What am I doing wrong?

Thread starter #1
Last weekend I was in a multiclass regatta with an average wind of 12 knots but many waves and a total path of 6 miles.

In the longest leg (upwind) I just couldn't manage to get speed enough and I don't know why it was so difficult to me. To put an example, I was clearly overtaken by a vaurien (it took me like 4 or 5 minutes of advantage!).

I have the feeling that the wind was stronger than 12 knots during this leg (I could see many white horses) and after some time hiking and fighting with the waves I felt physically "broken". I guess I did many things wrong, but could anybody suggest which of the following should I try to improve first?

1) When being so tired: should I give more importance to a proper "wave-driving" than to hike and keep the boat flat? In the beginning I payed more attention to this, but in the end, I just begun "ignoring" the waves.

2) In these conditions, should I just cleat the main and head up when a gust is coming instead of trying to keep the boat flat without changing the direction?

3) or perhaps, should I have given more priority to depower the sail as much as possible? As a matter of fact, I had some problems with the outhaul and the vang and they weren't completely tight...

What could be the main factor explaining this really poor performance?

It's a bit discouraging because it was really hard for me hiking, while the guys in the vaurien were there just sitting and talking as in a picnic, you know? :(

In a second race, the wind came down to 8 knots and we had a standard and smaller windward-leeward field. Then things went much better and I ended third.

Thank's in advance for any suggestion.

--- Pedro
 
#2
de powering your boat is usually most important along with keeping you boat flat. those are the things you should keep at the top of your list of things to do at a heavy wind regatta
 
R

Ross B

Guest
#3
seeing as I don't know what a "vaurien" is, I can't really help you with that matter...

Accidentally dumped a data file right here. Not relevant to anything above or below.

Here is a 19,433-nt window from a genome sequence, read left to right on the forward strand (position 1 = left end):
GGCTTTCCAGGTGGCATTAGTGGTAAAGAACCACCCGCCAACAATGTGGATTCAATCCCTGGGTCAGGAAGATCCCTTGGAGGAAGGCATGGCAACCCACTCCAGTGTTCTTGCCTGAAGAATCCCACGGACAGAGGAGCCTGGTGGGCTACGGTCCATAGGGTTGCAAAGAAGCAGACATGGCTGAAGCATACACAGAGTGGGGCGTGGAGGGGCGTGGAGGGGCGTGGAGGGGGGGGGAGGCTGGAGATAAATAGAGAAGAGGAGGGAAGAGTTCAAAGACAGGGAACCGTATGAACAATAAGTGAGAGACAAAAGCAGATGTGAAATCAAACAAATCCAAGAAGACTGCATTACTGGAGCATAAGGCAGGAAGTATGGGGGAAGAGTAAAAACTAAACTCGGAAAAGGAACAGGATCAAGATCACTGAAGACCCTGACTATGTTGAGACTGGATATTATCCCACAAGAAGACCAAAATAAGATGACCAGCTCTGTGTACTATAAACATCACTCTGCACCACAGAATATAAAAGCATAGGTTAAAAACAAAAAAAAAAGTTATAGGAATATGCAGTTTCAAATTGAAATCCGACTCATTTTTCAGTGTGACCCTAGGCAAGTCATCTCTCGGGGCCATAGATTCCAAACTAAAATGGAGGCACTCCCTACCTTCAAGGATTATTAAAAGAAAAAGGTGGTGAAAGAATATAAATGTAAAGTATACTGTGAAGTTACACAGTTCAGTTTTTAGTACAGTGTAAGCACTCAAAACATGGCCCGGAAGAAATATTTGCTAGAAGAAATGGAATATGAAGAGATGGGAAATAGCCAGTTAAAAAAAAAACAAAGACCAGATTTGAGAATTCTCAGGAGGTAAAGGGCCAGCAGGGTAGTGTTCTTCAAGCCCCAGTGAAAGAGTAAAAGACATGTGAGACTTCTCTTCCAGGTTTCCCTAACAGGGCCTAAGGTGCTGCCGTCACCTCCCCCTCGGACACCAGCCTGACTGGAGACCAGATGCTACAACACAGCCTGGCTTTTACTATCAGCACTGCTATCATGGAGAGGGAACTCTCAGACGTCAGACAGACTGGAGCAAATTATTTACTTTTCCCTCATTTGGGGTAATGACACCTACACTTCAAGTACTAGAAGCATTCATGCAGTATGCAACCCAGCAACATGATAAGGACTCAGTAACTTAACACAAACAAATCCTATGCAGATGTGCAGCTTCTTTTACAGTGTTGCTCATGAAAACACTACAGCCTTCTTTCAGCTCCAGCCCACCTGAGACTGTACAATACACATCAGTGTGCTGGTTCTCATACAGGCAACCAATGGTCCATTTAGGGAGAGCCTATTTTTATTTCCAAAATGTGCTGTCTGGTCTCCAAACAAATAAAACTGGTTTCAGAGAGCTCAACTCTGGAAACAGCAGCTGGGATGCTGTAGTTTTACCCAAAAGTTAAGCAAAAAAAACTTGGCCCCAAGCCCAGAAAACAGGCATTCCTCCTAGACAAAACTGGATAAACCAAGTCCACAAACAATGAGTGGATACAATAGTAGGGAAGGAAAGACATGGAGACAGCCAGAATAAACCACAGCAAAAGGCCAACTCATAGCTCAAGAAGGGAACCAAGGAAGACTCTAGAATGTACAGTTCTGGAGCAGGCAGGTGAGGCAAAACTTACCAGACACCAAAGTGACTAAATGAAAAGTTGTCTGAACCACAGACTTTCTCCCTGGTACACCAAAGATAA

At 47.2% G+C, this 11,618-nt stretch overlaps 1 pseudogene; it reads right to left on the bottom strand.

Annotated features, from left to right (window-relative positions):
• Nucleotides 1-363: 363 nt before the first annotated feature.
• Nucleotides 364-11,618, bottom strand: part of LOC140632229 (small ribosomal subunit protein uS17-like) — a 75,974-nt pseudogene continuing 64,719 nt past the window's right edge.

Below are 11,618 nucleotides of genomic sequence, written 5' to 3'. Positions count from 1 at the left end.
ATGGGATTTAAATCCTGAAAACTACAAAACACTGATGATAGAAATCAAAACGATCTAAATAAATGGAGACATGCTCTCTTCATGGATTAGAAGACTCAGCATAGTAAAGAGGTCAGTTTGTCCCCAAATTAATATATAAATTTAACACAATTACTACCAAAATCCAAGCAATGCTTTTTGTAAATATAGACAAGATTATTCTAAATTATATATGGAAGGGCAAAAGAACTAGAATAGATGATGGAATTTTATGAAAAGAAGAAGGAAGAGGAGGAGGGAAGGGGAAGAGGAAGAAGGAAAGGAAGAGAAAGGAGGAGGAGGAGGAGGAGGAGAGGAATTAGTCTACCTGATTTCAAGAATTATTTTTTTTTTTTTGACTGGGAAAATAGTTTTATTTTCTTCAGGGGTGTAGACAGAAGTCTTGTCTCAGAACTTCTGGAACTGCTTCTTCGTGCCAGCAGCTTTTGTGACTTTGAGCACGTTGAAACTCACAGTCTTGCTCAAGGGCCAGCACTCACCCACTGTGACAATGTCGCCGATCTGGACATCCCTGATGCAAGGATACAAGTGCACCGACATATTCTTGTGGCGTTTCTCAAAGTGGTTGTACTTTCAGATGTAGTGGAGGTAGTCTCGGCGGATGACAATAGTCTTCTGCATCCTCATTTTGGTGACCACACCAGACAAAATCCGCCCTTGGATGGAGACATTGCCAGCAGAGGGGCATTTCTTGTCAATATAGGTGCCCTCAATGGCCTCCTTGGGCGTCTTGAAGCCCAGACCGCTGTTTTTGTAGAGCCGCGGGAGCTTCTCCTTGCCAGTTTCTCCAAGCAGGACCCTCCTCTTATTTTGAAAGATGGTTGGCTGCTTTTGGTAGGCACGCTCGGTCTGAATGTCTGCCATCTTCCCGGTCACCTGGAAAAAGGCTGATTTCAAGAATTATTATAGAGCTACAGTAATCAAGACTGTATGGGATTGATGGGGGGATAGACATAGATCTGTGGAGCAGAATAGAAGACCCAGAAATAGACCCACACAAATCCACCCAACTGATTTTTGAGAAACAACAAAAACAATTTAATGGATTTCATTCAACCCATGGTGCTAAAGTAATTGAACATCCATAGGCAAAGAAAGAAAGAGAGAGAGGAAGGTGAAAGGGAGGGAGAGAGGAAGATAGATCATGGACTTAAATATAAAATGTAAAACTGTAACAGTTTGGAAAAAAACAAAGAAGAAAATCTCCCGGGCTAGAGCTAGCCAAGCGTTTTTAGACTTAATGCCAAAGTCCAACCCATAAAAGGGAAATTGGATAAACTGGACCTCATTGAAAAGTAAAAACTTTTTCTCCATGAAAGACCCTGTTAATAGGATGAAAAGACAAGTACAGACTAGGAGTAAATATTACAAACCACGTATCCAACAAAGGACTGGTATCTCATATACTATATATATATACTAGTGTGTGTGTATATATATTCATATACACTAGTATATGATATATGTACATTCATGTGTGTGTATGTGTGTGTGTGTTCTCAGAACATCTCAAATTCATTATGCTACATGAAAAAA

but in waves especially if you are overpowered you want to be depowered as much as possible for those conditions. Lots of vang is good, and NEVER cleat the main, with the vang cranked you vang sheet and the boom just goes in and out, and never up, pull you outhaul on, but not to much, you still need a bit off to have power in waves, and crank on the downhaul. It doesn't hurt to bear off a degree or two to gain a bit of speed, and just work the waves. When you get tired, as we all do, don't give importance to other areas, everything is equally important, you gotta hike hard and do your wave driving, the races aren't that long and it will be over soon enough and you can have your gatoraide and granola bar.
 
#7
Big ask there, Pedro, without seeing video footage or knowing how experienced you are.

Possibly your outhaul was too tight - nothing kills upwind speed faster than overestimating the wind strength and over tightening, especially in waves.

Other than that, it sounds like more training required in those conditions so they don't intimidate you or make you doubt your skill. Your brain needs to be on your side too, or you can't make sound tactical decisions.

If you're really worn out physically, the least you can do is make sure you're sitting far enough forward, rather than lose speed by bashing around.

The biggest thing I hear out of your post is your mind game getting loose. If you were thinking like this, that may be all it is. Just a bad day perhaps, as you say, you did alright in the next race.
 
R

Ross B

Guest
#8
I wouldn't go that far, your still a prat in my book, but thats not what we're here to talk about.

back on topic, which we shall stay on for the remainder of this thread.

cabalar can you tell us how you have your downhaul/ outhaul and vang adjusted for these conditions? 6 inches from the end of boom for the outhaul? or in the metric equivalent?
 
R

Ross B

Guest